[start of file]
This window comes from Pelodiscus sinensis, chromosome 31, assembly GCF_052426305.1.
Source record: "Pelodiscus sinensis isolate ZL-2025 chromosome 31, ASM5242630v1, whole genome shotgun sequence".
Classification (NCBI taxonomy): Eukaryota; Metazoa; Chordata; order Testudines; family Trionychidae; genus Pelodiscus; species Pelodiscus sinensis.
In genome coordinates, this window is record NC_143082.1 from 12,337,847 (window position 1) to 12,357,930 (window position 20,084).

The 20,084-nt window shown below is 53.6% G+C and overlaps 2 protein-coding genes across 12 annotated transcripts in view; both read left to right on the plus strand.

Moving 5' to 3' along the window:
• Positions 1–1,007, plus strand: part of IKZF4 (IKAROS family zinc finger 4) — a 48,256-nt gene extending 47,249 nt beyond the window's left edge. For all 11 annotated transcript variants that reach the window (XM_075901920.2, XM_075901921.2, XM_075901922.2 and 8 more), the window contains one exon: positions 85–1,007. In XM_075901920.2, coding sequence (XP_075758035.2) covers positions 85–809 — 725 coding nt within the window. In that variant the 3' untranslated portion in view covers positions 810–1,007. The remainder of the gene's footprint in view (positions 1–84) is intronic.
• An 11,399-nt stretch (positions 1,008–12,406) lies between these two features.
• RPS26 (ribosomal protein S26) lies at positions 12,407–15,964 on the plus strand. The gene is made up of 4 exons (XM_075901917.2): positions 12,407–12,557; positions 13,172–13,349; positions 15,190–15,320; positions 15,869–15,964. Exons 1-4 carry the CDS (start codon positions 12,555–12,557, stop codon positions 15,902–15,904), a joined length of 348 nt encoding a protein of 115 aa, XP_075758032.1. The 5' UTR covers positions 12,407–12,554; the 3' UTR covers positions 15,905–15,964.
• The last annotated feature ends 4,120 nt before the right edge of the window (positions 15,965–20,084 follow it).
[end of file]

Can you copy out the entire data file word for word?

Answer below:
This window comes from Pelodiscus sinensis, chromosome 31, assembly GCF_052426305.1.
Source record: "Pelodiscus sinensis isolate ZL-2025 chromosome 31, ASM5242630v1, whole genome shotgun sequence".
Classification (NCBI taxonomy): Eukaryota; Metazoa; Chordata; order Testudines; family Trionychidae; genus Pelodiscus; species Pelodiscus sinensis.
In genome coordinates, this window is record NC_143082.1 from 12,337,847 (window position 1) to 12,357,930 (window position 20,084).

The 20,084-nt window shown below is 53.6% G+C and overlaps 2 protein-coding genes across 12 annotated transcripts in view; both read left to right on the plus strand.

Moving 5' to 3' along the window:
• Positions 1–1,007, plus strand: part of IKZF4 (IKAROS family zinc finger 4) — a 48,256-nt gene extending 47,249 nt beyond the window's left edge. For all 11 annotated transcript variants that reach the window (XM_075901920.2, XM_075901921.2, XM_075901922.2 and 8 more), the window contains one exon: positions 85–1,007. In XM_075901920.2, coding sequence (XP_075758035.2) covers positions 85–809 — 725 coding nt within the window. In that variant the 3' untranslated portion in view covers positions 810–1,007. The remainder of the gene's footprint in view (positions 1–84) is intronic.
• An 11,399-nt stretch (positions 1,008–12,406) lies between these two features.
• RPS26 (ribosomal protein S26) lies at positions 12,407–15,964 on the plus strand. The gene is made up of 4 exons (XM_075901917.2): positions 12,407–12,557; positions 13,172–13,349; positions 15,190–15,320; positions 15,869–15,964. Exons 1-4 carry the CDS (start codon positions 12,555–12,557, stop codon positions 15,902–15,904), a joined length of 348 nt encoding a protein of 115 aa, XP_075758032.1. The 5' UTR covers positions 12,407–12,554; the 3' UTR covers positions 15,905–15,964.
• The last annotated feature ends 4,120 nt before the right edge of the window (positions 15,965–20,084 follow it).